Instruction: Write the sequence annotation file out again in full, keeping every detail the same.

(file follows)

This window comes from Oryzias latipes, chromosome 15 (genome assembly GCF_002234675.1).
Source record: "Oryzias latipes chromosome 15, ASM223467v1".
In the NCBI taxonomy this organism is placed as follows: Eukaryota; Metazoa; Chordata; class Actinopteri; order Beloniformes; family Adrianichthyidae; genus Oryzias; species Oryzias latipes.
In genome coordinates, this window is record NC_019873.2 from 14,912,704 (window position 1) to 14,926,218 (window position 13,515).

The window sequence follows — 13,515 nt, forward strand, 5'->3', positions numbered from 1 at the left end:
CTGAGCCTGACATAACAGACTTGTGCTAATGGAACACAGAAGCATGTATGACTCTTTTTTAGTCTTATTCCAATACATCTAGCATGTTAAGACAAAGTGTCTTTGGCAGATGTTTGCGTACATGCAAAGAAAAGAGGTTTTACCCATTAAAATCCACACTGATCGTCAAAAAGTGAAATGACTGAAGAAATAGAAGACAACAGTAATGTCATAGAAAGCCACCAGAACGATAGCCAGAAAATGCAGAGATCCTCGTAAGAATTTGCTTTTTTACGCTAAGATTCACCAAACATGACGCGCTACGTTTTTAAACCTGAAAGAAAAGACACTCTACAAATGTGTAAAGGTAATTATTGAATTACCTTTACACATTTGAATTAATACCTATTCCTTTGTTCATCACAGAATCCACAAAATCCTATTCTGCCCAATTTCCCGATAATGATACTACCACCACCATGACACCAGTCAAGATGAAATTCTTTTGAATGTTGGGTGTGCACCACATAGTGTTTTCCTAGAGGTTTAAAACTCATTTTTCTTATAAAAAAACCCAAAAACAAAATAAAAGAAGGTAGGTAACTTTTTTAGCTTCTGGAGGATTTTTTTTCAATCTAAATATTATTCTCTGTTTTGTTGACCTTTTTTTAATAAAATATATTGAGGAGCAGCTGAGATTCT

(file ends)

This window comes from Oryzias latipes, chromosome 15 (genome assembly GCF_002234675.1).
Source record: "Oryzias latipes chromosome 15, ASM223467v1".
In the NCBI taxonomy this organism is placed as follows: Eukaryota; Metazoa; Chordata; class Actinopteri; order Beloniformes; family Adrianichthyidae; genus Oryzias; species Oryzias latipes.
In genome coordinates, this window is record NC_019873.2 from 14,912,704 (window position 1) to 14,926,218 (window position 13,515).

The window sequence follows — 13,515 nt, forward strand, 5'->3', positions numbered from 1 at the left end:
CTGAGCCTGACATAACAGACTTGTGCTAATGGAACACAGAAGCATGTATGACTCTTTTTTAGTCTTATTCCAATACATCTAGCATGTTAAGACAAAGTGTCTTTGGCAGATGTTTGCGTACATGCAAAGAAAAGAGGTTTTACCCATTAAAATCCACACTGATCGTCAAAAAGTGAAATGACTGAAGAAATAGAAGACAACAGTAATGTCATAGAAAGCCACCAGAACGATAGCCAGAAAATGCAGAGATCCTCGTAAGAATTTGCTTTTTTACGCTAAGATTCACCAAACATGACGCGCTACGTTTTTAAACCTGAAAGAAAAGACACTCTACAAATGTGTAAAGGTAATTATTGAATTACCTTTACACATTTGAATTAATACCTATTCCTTTGTTCATCACAGAATCCACAAAATCCTATTCTGCCCAATTTCCCGATAATGATACTACCACCACCATGACACCAGTCAAGATGAAATTCTTTTGAATGTTGGGTGTGCACCACATAGTGTTTTCCTAGAGGTTTAAAACTCATTTTTCTTATAAAAAAACCCAAAAACAAAATAAAAGAAGGTAGGTAACTTTTTTAGCTTCTGGAGGATTTTTTTTCAATCTAAATATTATTCTCTGTTTTGTTGACCTTTTTTTAATAAAATATATTGAGGAGCAGCTGAGATTCT